Wednesday, November 14, 2007

For A Good Time, Call Cece Caruso

As you know, I read a lot of mystery series. I have my favorites, but I always hope for a new series that I'll love. I've tried several lately, with mixed results. I finally have a new favorite, the Cece Caruso series by Susan Kandel. They are smart, funny, well-written, and well-plotted. The West Hollywood setting is fun and well-realized, and Cece's career (biographer of mystery authors) adds a fun, fresh element to this series. I read Not A Girl Detective first (about Carolyn Keene, the pseudonymous author of the Nancy Drew books) because I loved Nancy Drew, though it's the second in the series. It was great fun, and I zipped through the first, I Dreamed I Married Perry Mason, as well, and though I'm less of a Perry Mason fan than a Nancy Drew fan, I still loved it. I'm nearly finished with Shamus in the Green Room, the third (which, interestingly enough, is called Sam Spade in the Green Room in the preview printed at the end of Not A Girl Detective--this makes more sense, as I have no idea who Shamus is and I only have about 60 pages left). Christietown is the fourth, and then I'll be going into withdrawal.

I am now on LibraryThing! I'll be going back and adding 2007's books as I have time. My library is at this address!

All Through The Night by Suzanne Brockmann

If you're not familiar, Suzanne Brockmann writes suspense novels that are also romance novels (I phrase it this way because I think the suspense is more central than in most romantic suspense novels). This, the 12th in her Troubleshooters series, is a short holiday novel about a wedding. Here's the biggie: Jules and Robin, two guys, are getting married. Brockmann includes a letter at the end of the book explaining that her son is gay, and the thought of his not being permitted to marry really upsets her. She's donating all proceeds from this book to Mass Equality. The book isn't perfect. Brockmann sort of drops at least one outside subplot, and every two pages, the guys are looking at each other and either thinking or saying how much they want to have sex. The straight couples do this a bit, but not to the sex-crazed extent to which Jules and Robin do. This seemed a slightly overcompensatory way of not shying away from gay sex, but it plays on the perception many people have that gay relationships are only about sex (which, in turn, leads to stereotypes like all gay men are promiscuous). Brockmann is careful to state over and over that Robin and Jules love each other and want to be together, and she shows this admirably, but it's a bit obscured by all the sex, sex, sex that gets a smidge tiresome (and I believe I would have felt that way if it had been a hetero couple as well). But I just skimmed past those bits when they got annoying, and I still recommend this book for two reasons: 1. It may be the first gay romance novel written by a mainstream author and 2. Brockmann does suspense very well, and I stayed up WAY too late reading this one, even though I was jet lagged and exhausted. You don't have to have read the previous books in the Troubleshooters series to follow this one.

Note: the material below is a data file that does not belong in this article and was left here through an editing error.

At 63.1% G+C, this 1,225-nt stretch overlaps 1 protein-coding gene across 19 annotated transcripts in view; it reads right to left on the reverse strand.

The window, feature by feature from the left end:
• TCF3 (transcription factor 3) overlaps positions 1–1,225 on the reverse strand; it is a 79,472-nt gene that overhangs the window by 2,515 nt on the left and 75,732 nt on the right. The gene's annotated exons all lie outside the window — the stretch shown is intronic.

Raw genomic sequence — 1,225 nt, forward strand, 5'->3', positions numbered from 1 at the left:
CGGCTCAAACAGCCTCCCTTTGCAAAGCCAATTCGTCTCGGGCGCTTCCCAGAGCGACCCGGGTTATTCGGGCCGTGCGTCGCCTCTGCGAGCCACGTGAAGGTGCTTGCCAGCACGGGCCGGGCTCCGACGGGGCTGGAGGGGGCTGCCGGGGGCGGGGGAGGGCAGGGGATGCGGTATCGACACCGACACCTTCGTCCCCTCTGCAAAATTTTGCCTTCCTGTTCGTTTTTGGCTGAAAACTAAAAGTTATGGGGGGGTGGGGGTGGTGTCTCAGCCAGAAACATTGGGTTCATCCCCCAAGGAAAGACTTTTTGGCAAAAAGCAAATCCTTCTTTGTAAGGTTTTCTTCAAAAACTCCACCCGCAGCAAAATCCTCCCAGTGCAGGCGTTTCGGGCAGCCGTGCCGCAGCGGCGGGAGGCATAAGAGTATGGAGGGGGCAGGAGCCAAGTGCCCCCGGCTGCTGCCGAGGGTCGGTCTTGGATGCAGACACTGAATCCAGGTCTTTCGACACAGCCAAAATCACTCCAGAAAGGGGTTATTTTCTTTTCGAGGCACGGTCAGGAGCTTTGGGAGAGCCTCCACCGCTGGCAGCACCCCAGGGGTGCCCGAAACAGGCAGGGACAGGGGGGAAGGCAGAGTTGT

Sunday, November 11, 2007

My Reading Marathon

I've actually finished three books in two weeks! Quite a record for me lately, I've had a hard time even deciding what book to pick up. A while back Allison sent me a box full of fun cozy mysteries, so I decided to take a look at those and try one out. I chose Murderers Prefer Blondes by Amanda Matetsky, the first in her Paige Turner Mystery Series. The book's heroine, Paige Turner, works for a detective magazine in New York City when she stumbles across what she hopes to be the perfect story to jump-start her writing career. The story takes place in the mid-1950's in New York City. As I was reading, it seemed like my mind was watching an old black and white detective film. I could picture all the characters. I got a little annoyed by Paige's best friend and her tone in conversations. I'm sure the slang was accurate to the time period, but it felt a little forced in that character for some reason. Although, I enjoyed the novel, the ending was very anticlimactic and predictable. But if you take it for what it is, a cozy mystery, this was an entertaining read.